Let me begin with a disclaimer: I cannot write computer code and so do not understand the language(s) I am about to write about.
Yet, like everyone else in the Asia Pacific region, my life is increasingly influenced – some might say controlled – by these languages. Citing the HOPL online database of languages, Wikipedia says more than 8,500 programming languages have been developed in English, with at least another 64 or more attributed to other languages. Wikipedia defines a programming language as “a formal, constructed language designed to communicate instructions to a machine, particularly a computer”.
With thousands of different “dialects” and no way to allow humans to communicate directly with each other, some may argue that such codes should not even be considered a language. Yet there are millions of people across Asia who use these codes every day to communicate with computers (who then communicate with us).
So perhaps it was no surprise that the Edutopia website (supported by George Lucas of Star Wars fame) ran a story last October headlined “Should Coding be the ‘New Foreign Language’ Requirement?” in American schools. Written by two Texan educators, the article said: “Over the decades, students have been required to take a foreign language in high school for reasons that relate to expanding communication abilities, furthering global awareness, and enhancing perspective-taking. Recently, our home state of Texas passed legislation that enables computer science to fulfill the high school foreign language requirement.”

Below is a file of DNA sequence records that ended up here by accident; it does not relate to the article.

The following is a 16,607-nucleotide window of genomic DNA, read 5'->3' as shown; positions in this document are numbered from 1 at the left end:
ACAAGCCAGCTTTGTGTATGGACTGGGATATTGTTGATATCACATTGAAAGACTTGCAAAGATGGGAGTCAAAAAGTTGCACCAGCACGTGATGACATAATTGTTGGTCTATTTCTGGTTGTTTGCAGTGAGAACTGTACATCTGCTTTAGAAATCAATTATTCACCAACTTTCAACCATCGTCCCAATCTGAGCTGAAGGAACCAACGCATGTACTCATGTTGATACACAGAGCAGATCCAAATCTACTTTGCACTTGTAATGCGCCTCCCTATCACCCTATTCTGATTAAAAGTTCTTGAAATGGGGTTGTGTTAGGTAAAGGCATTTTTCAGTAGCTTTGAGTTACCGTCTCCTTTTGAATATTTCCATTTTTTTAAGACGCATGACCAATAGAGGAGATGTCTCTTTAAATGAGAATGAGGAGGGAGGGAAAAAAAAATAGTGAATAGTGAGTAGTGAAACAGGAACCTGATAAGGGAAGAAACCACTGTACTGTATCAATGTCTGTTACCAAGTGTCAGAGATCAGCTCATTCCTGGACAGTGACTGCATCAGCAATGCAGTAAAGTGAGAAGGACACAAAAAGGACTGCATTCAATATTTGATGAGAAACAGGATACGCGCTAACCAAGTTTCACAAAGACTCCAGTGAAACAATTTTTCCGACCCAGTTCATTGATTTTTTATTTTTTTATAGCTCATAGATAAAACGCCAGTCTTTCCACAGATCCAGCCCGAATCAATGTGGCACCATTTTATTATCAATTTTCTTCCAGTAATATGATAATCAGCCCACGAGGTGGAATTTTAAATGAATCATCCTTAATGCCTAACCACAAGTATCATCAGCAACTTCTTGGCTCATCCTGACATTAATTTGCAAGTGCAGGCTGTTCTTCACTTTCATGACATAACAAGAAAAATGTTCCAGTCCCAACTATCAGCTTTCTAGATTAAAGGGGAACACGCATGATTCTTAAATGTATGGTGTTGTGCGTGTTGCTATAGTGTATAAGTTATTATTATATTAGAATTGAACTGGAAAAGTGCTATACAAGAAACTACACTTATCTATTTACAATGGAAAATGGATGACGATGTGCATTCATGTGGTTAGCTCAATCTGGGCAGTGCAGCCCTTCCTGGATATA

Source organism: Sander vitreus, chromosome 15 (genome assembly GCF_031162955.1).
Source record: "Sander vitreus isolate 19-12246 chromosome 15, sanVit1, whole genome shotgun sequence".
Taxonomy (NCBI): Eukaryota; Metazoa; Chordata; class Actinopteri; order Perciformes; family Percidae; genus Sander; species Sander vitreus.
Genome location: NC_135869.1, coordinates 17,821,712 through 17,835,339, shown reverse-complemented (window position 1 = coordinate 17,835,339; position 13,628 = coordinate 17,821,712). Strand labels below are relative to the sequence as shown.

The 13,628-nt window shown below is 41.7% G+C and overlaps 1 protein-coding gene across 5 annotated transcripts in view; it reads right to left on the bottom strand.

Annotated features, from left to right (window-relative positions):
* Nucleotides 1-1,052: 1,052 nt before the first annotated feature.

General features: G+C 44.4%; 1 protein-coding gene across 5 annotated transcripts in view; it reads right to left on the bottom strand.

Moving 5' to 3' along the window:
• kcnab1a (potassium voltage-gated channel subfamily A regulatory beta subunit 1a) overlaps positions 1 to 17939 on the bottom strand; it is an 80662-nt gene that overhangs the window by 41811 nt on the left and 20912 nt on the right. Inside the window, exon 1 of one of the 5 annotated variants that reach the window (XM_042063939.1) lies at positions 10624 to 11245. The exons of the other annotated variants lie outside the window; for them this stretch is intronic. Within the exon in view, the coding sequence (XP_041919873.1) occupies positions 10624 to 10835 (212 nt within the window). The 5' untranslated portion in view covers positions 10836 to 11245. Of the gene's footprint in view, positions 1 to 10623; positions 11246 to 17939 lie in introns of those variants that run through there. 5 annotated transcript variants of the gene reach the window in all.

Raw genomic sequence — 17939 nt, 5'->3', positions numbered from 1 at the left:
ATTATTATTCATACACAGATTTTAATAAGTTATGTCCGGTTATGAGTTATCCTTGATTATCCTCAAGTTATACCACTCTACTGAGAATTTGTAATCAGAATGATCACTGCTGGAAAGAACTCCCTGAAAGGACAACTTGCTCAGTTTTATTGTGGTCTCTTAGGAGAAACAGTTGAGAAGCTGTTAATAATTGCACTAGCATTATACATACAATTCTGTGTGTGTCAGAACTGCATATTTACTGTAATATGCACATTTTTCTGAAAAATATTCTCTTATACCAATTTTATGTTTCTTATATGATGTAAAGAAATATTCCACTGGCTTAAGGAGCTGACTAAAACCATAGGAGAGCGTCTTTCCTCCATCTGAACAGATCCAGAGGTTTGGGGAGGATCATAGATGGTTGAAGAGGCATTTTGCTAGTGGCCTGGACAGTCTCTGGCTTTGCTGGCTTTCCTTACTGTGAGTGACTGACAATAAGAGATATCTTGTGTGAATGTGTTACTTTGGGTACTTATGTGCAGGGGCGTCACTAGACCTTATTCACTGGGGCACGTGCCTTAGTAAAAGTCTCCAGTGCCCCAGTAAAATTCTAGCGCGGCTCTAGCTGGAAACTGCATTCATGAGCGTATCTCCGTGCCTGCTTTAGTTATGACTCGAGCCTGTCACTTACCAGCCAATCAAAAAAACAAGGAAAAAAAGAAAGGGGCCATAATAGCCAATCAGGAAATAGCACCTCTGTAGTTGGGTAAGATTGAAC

The authors went on to describe programming as “the global language, more common than spoken languages like English, Chinese or Spanish.” And yet, they say “less than 2.4 percent of US college students graduate with a degree in computer science.”
Across Asia the story is much the same or even worse. Little data is available in many countries on how many students are being taught coding. But there is some data on what the demand is for those students who do get taught the language of coding in Asian schools.
In short, it’s huge.
A Cisco-sponsored report by IDC released last year said there was shortage of more than 250,000 computer network engineers in the Asia Pacific at the end 2012, and the number was expected to rise to more than 480,000 by 2016.
Responding to this shocking shortage, Singapore has been among the first nations in Asia to jump in and teach computer coding to its children. More should follow.
At APNIC we do our bit by offering training in a number of key areas that play a vital role in ensuring the Internet continues to function across the Asia Pacific region. We don’t teach coding but everyone who comes to our classes needs to understand computer language.
It doesn’t matter what language they speak to each other – whether it’s Mandarin, Hindi, Thai, Bahasa, Japanese or Vietnamese – they all need to know how to speak to a computer. Perhaps it’s time local students all had the option to learn the language of computers to prepare them for the Asia Pacific of the future.
The views expressed by the authors of this blog are their own and do not necessarily reflect the views of APNIC. Please note a Code of Conduct applies to this blog.